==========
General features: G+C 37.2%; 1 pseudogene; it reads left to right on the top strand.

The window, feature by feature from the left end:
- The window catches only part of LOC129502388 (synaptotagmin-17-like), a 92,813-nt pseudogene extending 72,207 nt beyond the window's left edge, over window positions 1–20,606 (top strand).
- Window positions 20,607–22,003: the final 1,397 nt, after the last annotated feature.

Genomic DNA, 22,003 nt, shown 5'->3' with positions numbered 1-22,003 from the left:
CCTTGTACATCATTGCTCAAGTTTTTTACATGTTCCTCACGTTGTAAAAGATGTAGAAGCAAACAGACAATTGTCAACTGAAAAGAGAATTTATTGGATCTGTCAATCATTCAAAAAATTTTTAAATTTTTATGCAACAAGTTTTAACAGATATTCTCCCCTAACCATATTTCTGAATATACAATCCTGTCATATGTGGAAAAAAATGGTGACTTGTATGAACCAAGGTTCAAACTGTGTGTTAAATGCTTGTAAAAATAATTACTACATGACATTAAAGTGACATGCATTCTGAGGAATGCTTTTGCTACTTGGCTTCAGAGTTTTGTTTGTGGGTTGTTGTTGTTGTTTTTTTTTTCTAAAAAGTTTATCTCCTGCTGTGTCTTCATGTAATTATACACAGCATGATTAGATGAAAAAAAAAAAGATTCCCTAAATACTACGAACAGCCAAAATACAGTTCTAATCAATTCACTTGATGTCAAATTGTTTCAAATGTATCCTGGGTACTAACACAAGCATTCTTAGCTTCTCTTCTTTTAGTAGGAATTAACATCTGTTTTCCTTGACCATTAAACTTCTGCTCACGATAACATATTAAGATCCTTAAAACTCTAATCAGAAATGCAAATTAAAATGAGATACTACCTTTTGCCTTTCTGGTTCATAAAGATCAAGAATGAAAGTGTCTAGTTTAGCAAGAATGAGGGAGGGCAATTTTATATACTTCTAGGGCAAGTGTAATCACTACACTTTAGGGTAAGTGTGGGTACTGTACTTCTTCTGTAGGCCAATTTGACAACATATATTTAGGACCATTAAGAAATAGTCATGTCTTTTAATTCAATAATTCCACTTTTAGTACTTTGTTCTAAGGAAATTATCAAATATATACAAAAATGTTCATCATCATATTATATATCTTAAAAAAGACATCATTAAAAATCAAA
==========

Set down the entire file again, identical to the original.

General features: G+C 37.2%; 1 pseudogene; it reads left to right on the top strand.

The window, feature by feature from the left end:
- The window catches only part of LOC129502388 (synaptotagmin-17-like), a 92,813-nt pseudogene extending 72,207 nt beyond the window's left edge, over window positions 1–20,606 (top strand).
- Window positions 20,607–22,003: the final 1,397 nt, after the last annotated feature.

Genomic DNA, 22,003 nt, shown 5'->3' with positions numbered 1-22,003 from the left:
CCTTGTACATCATTGCTCAAGTTTTTTACATGTTCCTCACGTTGTAAAAGATGTAGAAGCAAACAGACAATTGTCAACTGAAAAGAGAATTTATTGGATCTGTCAATCATTCAAAAAATTTTTAAATTTTTATGCAACAAGTTTTAACAGATATTCTCCCCTAACCATATTTCTGAATATACAATCCTGTCATATGTGGAAAAAAATGGTGACTTGTATGAACCAAGGTTCAAACTGTGTGTTAAATGCTTGTAAAAATAATTACTACATGACATTAAAGTGACATGCATTCTGAGGAATGCTTTTGCTACTTGGCTTCAGAGTTTTGTTTGTGGGTTGTTGTTGTTGTTTTTTTTTTCTAAAAAGTTTATCTCCTGCTGTGTCTTCATGTAATTATACACAGCATGATTAGATGAAAAAAAAAAAGATTCCCTAAATACTACGAACAGCCAAAATACAGTTCTAATCAATTCACTTGATGTCAAATTGTTTCAAATGTATCCTGGGTACTAACACAAGCATTCTTAGCTTCTCTTCTTTTAGTAGGAATTAACATCTGTTTTCCTTGACCATTAAACTTCTGCTCACGATAACATATTAAGATCCTTAAAACTCTAATCAGAAATGCAAATTAAAATGAGATACTACCTTTTGCCTTTCTGGTTCATAAAGATCAAGAATGAAAGTGTCTAGTTTAGCAAGAATGAGGGAGGGCAATTTTATATACTTCTAGGGCAAGTGTAATCACTACACTTTAGGGTAAGTGTGGGTACTGTACTTCTTCTGTAGGCCAATTTGACAACATATATTTAGGACCATTAAGAAATAGTCATGTCTTTTAATTCAATAATTCCACTTTTAGTACTTTGTTCTAAGGAAATTATCAAATATATACAAAAATGTTCATCATCATATTATATATCTTAAAAAAGACATCATTAAAAATCAAA